Media Literacy and Academic Literacy: Bridging the Gap

Emerging Leader Fellow: Joslyn Young, 2010-2011

Nationwide, and in the Philadelphia area, adolescents are underperforming on literacy assessments.  By 11th grade, only 11 percent of Chester-Upland School District students and 37 percent of Philadelphia School District students score proficient in reading on required state tests.   Advocates for low income and minority urban youth identify improving adolescent literacy as both an educational and social necessity because students must be academically literate to graduate high school and socially literate to participate in civic life.  While students engage in social literacy much of the time, educators are struggling with how to (re)engage adolescents in academic literacy.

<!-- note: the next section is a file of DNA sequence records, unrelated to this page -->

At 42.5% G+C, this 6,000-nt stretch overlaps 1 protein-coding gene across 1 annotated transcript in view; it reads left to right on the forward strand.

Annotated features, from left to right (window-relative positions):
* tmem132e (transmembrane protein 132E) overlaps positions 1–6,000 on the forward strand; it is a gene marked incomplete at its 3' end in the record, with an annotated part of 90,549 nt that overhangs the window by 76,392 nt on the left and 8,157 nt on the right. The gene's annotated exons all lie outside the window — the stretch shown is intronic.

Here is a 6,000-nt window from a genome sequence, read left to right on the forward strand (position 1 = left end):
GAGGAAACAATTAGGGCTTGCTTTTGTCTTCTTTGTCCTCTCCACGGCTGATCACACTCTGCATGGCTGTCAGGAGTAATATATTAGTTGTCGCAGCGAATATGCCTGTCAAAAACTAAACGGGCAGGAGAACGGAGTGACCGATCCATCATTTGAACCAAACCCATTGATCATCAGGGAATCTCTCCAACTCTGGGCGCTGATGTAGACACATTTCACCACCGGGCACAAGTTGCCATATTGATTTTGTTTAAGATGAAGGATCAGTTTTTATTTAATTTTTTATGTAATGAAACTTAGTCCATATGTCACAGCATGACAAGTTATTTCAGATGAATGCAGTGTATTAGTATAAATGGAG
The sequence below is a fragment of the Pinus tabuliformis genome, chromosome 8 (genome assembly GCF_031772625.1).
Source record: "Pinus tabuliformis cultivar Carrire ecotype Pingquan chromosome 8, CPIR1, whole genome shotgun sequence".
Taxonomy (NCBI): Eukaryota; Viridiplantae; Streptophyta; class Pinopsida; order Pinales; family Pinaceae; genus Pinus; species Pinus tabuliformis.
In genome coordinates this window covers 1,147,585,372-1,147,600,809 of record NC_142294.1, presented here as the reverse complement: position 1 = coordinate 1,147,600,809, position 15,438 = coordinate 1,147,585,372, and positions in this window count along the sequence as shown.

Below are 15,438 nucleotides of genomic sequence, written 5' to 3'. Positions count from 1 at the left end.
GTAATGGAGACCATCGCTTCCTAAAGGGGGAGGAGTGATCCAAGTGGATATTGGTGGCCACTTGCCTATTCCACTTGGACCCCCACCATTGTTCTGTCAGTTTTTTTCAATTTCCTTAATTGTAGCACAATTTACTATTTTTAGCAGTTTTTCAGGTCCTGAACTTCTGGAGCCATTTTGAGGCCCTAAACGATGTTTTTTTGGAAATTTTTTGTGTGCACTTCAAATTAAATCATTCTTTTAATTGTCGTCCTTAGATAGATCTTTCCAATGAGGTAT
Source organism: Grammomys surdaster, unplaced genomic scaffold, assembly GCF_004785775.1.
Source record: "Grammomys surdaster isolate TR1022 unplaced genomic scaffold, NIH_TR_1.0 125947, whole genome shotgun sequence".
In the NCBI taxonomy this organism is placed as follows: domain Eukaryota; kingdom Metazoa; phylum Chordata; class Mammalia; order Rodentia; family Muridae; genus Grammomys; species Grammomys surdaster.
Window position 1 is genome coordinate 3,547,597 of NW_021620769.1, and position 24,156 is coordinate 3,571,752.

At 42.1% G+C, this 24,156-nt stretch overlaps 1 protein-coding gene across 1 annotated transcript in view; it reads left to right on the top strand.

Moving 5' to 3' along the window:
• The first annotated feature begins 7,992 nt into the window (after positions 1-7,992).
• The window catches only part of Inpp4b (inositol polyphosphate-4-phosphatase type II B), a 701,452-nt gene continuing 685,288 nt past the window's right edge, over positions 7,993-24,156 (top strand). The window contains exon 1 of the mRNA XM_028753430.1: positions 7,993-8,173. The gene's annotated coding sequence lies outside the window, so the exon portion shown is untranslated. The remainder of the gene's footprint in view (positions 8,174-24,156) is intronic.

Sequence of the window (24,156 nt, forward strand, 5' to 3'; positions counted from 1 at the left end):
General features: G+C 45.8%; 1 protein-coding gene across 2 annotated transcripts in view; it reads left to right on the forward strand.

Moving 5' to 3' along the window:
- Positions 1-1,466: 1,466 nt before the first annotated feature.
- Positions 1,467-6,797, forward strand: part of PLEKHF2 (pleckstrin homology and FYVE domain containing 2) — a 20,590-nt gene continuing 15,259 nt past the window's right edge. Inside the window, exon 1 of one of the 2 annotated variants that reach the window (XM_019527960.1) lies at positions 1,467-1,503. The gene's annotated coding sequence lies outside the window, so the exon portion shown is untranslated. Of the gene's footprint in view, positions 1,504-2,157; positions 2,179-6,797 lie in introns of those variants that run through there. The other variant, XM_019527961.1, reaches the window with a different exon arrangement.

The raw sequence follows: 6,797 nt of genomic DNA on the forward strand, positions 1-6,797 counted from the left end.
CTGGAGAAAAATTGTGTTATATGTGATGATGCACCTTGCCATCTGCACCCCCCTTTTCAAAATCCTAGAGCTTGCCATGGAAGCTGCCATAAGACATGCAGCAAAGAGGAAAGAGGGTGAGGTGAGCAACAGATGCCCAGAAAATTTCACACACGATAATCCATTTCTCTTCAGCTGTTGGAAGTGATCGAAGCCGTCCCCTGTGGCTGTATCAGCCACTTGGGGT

Joslyn Young and Research for Action (RFA) conducted applied research in two after-school programs where youth are highly engaged in literacy activities through multi-media production such as film and radio.  By investigating the out-of-school settings in which youth are motivated to engage in literacy activities, RFA and Joslyn identified elements of these programs that might be transferable to an academic setting.  The project focused on two sites: Chester Voices for Change and the Philadelphia Student Union.  The project’s research methodology included a literature review of alternative literacy work; observing students and conducting two sets of interviews with them; a survey of students and their parents; and helping students at Chester Voices for Change develop their own “literary biographies.”  Joslyn documented her findings in a report, presented them at the two sites and developed a research brief for educators and education advocates.